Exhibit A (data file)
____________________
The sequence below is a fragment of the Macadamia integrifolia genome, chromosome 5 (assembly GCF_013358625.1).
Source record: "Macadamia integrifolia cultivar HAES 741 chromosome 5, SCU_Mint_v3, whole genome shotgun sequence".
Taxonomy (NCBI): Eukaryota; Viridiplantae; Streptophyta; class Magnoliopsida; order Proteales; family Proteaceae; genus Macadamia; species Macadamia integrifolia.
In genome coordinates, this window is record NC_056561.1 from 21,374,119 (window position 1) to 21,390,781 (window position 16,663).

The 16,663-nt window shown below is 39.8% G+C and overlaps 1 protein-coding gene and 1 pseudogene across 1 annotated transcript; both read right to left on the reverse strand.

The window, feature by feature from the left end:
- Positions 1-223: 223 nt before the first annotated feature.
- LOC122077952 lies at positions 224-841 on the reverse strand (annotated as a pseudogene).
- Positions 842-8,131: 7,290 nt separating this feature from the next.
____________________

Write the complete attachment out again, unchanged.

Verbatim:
The sequence below is a fragment of the Macadamia integrifolia genome, chromosome 5 (assembly GCF_013358625.1).
Source record: "Macadamia integrifolia cultivar HAES 741 chromosome 5, SCU_Mint_v3, whole genome shotgun sequence".
Taxonomy (NCBI): Eukaryota; Viridiplantae; Streptophyta; class Magnoliopsida; order Proteales; family Proteaceae; genus Macadamia; species Macadamia integrifolia.
In genome coordinates, this window is record NC_056561.1 from 21,374,119 (window position 1) to 21,390,781 (window position 16,663).

The 16,663-nt window shown below is 39.8% G+C and overlaps 1 protein-coding gene and 1 pseudogene across 1 annotated transcript; both read right to left on the reverse strand.

The window, feature by feature from the left end:
- Positions 1-223: 223 nt before the first annotated feature.
- LOC122077952 lies at positions 224-841 on the reverse strand (annotated as a pseudogene).
- Positions 842-8,131: 7,290 nt separating this feature from the next.